Baguio Ibaloys oppose NCIP plan to halt land titling

Baguio Ibaloys oppose NCIP plan to halt land titling

/ 05:04 AM March 08, 2024

Ibaloy Day parade

ORIGINAL SETTLERS Baguio Ibaloys are descendants of the city’s original settlers. Shown here during the Ibaloy Day parade on Feb. 23, members of the city’s indigenous peoples groups are facing the possibility that their land rights will no longer be honored because of several Supreme Court decisions. —NEIL CLARK ONGCHANGCO

BAGUIO CITY — Ibaloys here are opposing a proposal being discussed by the National Commission on Indigenous Peoples (NCIP) to freeze all ancestral land titling in the city due to a succession of Supreme Court decisions asserting that the agency has no jurisdiction in Baguio.

On Thursday, Ibaloy clans gathered at an NCIP dialogue organized by NCIP Commissioner Gaspar Cayat because of a suggested moratorium covering all applications for Certificates of Ancestral Land Title (CALT) and Certificates of Ancestral Domain Title (CADT) within the Baguio townsite reservation.


Cayat said the NCIP commissioners sitting en banc on Feb. 28 discussed the future of Ibaloy ancestral land rights in the city because of three high court rulings issued on Sept. 25, 2019 (penned by retired Senior Associate Justice Antonio Carpio Jr.); on April 26, 2023 (penned by Senior Associate Justice Marvic Leonen); and on July 11, 2023 (also penned by Leonen), that said Baguio is excluded from the coverage of the Indigenous Peoples Rights Act of 1997 (Republic Act No. 8371 or Ipra).


READ: NCIP secures Ibaloy lands vs legal threats

All three decisions cited Section 78, a special provision that states: “The City of Baguio shall remain to be governed by its Charter and all lands proclaimed as part of its townsite reservation shall remain as such until otherwise reclassified by appropriate legislation: Provided, That prior land rights and titles recognized and/or acquired through any judicial, administrative or other processes before the effectivity of this Act shall remain valid … ”Leonen, in the July decision, said that Ipra “exempts Baguio City from its coverage [because] the text of Section 78 is categorical that Baguio City is governed by its own charter [and] Thus, no ancestral title under [Ipra] may be issued in favor of claimants within Baguio City.”

Cayat, who represents the Cordillera in the NCIP, said he objected when a commissioner discussed closing the NCIP Baguio office because the Supreme Court decisions meant things had become hopeless for Baguio land claims.

Historical evidence

“There is historical evidence that Ibaloys settled here before colonization,” he said, noting that this convinced the NCIP to table the moratorium option.

Some Ibaloy lawyers, like Councilor Jose Molintas, have considered going to Congress to remove Ipra’s Section 78.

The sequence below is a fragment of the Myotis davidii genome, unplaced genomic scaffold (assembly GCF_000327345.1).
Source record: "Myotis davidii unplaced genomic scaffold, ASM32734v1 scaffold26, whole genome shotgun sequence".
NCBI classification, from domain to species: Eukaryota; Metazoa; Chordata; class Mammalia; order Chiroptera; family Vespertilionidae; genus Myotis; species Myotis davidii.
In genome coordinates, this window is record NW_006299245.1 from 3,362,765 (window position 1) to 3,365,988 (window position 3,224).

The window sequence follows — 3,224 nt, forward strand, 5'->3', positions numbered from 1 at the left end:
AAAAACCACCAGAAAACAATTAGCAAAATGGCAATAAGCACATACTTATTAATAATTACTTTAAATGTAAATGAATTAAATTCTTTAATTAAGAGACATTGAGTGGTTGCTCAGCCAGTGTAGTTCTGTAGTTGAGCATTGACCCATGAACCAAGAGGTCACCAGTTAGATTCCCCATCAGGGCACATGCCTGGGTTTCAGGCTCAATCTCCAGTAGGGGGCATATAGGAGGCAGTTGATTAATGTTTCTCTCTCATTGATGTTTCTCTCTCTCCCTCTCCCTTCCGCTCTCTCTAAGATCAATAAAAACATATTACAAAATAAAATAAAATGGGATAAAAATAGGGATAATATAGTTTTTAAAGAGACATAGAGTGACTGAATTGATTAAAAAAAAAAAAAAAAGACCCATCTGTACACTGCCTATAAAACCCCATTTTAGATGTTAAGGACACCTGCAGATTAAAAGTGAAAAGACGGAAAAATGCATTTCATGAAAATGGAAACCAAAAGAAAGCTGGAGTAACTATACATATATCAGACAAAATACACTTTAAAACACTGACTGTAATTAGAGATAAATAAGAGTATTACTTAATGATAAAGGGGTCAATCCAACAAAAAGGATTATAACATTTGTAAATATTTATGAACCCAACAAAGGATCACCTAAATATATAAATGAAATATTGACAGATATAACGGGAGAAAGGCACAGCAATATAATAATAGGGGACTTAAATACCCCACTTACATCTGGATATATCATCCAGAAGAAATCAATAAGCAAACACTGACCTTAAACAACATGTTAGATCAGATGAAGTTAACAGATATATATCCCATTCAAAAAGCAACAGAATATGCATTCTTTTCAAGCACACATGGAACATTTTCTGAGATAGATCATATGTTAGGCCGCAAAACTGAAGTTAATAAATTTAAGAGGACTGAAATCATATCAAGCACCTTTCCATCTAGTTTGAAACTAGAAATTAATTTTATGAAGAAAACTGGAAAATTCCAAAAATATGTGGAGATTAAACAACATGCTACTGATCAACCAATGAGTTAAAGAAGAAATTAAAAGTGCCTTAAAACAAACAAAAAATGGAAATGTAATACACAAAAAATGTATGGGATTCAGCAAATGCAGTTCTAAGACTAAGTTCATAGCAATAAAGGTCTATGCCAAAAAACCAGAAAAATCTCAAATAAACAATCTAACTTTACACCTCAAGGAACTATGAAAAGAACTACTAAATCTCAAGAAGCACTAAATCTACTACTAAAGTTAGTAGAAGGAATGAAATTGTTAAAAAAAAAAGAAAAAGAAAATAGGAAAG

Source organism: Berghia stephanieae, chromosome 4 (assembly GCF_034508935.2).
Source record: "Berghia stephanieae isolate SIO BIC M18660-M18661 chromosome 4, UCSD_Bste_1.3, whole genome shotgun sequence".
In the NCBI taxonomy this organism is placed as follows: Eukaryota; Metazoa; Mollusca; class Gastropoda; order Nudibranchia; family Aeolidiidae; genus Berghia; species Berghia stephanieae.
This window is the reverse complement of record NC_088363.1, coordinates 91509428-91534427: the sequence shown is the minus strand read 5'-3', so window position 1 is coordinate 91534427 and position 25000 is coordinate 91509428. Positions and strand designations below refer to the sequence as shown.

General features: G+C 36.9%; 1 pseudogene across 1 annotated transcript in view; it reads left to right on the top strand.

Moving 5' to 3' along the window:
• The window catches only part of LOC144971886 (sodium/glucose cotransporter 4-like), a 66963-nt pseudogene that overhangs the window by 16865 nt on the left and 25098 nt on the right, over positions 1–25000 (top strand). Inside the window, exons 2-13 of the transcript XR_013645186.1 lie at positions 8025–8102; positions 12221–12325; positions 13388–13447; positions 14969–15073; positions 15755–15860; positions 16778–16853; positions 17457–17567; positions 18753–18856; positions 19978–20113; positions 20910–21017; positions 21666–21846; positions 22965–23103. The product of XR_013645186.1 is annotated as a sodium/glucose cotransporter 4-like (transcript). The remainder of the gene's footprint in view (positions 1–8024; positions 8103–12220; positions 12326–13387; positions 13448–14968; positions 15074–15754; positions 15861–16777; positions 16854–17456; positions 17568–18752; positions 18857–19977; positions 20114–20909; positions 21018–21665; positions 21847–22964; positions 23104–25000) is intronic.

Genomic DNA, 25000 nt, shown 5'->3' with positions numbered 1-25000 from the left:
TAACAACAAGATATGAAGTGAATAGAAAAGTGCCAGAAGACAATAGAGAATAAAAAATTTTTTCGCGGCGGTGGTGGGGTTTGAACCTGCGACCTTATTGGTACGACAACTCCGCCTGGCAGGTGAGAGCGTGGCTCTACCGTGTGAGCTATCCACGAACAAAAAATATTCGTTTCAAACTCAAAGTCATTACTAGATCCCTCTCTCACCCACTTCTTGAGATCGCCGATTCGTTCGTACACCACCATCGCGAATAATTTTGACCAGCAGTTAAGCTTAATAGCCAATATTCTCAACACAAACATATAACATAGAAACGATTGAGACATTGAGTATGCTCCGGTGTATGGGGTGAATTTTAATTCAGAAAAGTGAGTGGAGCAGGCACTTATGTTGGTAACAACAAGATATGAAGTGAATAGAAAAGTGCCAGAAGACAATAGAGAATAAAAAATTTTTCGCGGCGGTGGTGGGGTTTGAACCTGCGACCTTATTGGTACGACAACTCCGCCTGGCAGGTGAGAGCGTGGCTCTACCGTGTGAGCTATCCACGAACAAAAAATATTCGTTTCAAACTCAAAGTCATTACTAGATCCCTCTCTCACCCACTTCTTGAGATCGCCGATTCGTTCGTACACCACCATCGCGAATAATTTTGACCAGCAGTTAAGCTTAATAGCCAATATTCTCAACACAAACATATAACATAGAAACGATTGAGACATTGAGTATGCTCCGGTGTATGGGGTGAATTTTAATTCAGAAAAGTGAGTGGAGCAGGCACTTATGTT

In a separate interview on Thursday, Molintas said Baguio officials could also go to the high court to question the constitutionality of this provision, because “Section 78 discriminates against the original people of Baguio.”


In the July ruling, the high court stressed that Ibaloy land rights are still protected by the Native Title Doctrine that was established by the United States Supreme Court in 1909.

The SC was referring to the US high court’s landmark recognition of the land rights of Ibaloy clan leader Mateo Cariño over what is now Camp John Hay—legitimizing “ownership of land occupied and possessed since time immemorial.” The doctrine is one of the foundations of Ipra and the 1987 constitutional protections granted to indigenous peoples.

Military reservations

In a position paper, Ruby Giron, one of Cariño’s grandchildren, stressed that many Baguio Ibaloy ancestral lands are actually located within civil and military reservations which are technically outside the Baguio townsite and are therefore beyond the coverage of Section 78.

The NCIP Baguio office can determine which ancestral lands are outside the townsite so these can be processed and granted CALTs, Giron said at the dialogue.

“The original charter of Baguio City covers 48 square kilometers. In 1922, the city expanded its coverage to 57 sq km, [incorporating portions of] Tuba town in Benguet province where Ibaloys also have ancestral lands,” Giron said.

According to her, Baguio Ibaloys first opposed Section 78 when it was included as Section 84 of House Bill (HB) No. 9125 on Sept. 30, 1997. Their position paper at the time said Baguio’s exclusion from Ipra was unconstitutional and would be “discriminatory against the Ibaloys.”

Baguio’s exemption “goes against the intent of the law that was being enacted,” and “was never part of a discussion and consultations conducted on the Ipra bill, in both Senate Bill No. 1728 and HB 033, 1016, 1050, 8123 which preceded HB 9125,” according to the position paper signed by eight Ibaloy leaders, including Giron and former Tuba Mayor Jose Baluda, who attended the dialogue.

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“Why the rush to stop the processing of ancestral lands in Baguio? For whom was NCIP created and Ipra passed? Has NCIP outgrown its mandate to serve and protect the rights of indigenous peoples as enunciated in the Constitution and Ipra? Should it be abolished for being irrelevant?” Giron asked.

TAGS: Baguio, Ibaloys, Land titling, NCIP

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